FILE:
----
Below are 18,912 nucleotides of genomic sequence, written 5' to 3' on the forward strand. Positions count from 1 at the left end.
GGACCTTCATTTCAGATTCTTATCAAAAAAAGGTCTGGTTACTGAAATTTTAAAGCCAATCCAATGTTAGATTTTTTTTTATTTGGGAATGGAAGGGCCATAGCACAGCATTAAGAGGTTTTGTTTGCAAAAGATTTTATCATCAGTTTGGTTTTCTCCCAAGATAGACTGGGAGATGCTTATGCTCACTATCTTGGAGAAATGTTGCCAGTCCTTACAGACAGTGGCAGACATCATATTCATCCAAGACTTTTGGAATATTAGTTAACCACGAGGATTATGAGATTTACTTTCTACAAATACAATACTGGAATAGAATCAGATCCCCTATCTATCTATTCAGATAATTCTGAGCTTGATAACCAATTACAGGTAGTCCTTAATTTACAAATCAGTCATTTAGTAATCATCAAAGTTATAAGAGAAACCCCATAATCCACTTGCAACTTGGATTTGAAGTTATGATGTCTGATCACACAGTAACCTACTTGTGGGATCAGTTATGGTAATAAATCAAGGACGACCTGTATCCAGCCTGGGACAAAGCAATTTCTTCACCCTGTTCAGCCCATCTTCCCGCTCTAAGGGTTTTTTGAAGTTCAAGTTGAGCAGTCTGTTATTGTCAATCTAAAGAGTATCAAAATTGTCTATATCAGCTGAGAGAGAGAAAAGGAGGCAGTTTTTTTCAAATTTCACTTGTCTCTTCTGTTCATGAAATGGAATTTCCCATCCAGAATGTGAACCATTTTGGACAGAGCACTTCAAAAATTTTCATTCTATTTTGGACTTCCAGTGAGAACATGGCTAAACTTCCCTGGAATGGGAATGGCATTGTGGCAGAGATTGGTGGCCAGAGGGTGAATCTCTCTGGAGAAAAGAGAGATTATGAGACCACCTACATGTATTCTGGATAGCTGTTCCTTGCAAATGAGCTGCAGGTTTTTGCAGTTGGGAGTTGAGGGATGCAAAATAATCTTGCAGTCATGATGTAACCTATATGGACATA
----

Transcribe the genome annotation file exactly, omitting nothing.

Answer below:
Below are 18,912 nucleotides of genomic sequence, written 5' to 3' on the forward strand. Positions count from 1 at the left end.
GGACCTTCATTTCAGATTCTTATCAAAAAAAGGTCTGGTTACTGAAATTTTAAAGCCAATCCAATGTTAGATTTTTTTTTATTTGGGAATGGAAGGGCCATAGCACAGCATTAAGAGGTTTTGTTTGCAAAAGATTTTATCATCAGTTTGGTTTTCTCCCAAGATAGACTGGGAGATGCTTATGCTCACTATCTTGGAGAAATGTTGCCAGTCCTTACAGACAGTGGCAGACATCATATTCATCCAAGACTTTTGGAATATTAGTTAACCACGAGGATTATGAGATTTACTTTCTACAAATACAATACTGGAATAGAATCAGATCCCCTATCTATCTATTCAGATAATTCTGAGCTTGATAACCAATTACAGGTAGTCCTTAATTTACAAATCAGTCATTTAGTAATCATCAAAGTTATAAGAGAAACCCCATAATCCACTTGCAACTTGGATTTGAAGTTATGATGTCTGATCACACAGTAACCTACTTGTGGGATCAGTTATGGTAATAAATCAAGGACGACCTGTATCCAGCCTGGGACAAAGCAATTTCTTCACCCTGTTCAGCCCATCTTCCCGCTCTAAGGGTTTTTTGAAGTTCAAGTTGAGCAGTCTGTTATTGTCAATCTAAAGAGTATCAAAATTGTCTATATCAGCTGAGAGAGAGAAAAGGAGGCAGTTTTTTTCAAATTTCACTTGTCTCTTCTGTTCATGAAATGGAATTTCCCATCCAGAATGTGAACCATTTTGGACAGAGCACTTCAAAAATTTTCATTCTATTTTGGACTTCCAGTGAGAACATGGCTAAACTTCCCTGGAATGGGAATGGCATTGTGGCAGAGATTGGTGGCCAGAGGGTGAATCTCTCTGGAGAAAAGAGAGATTATGAGACCACCTACATGTATTCTGGATAGCTGTTCCTTGCAAATGAGCTGCAGGTTTTTGCAGTTGGGAGTTGAGGGATGCAAAATAATCTTGCAGTCATGATGTAACCTATATGGACATA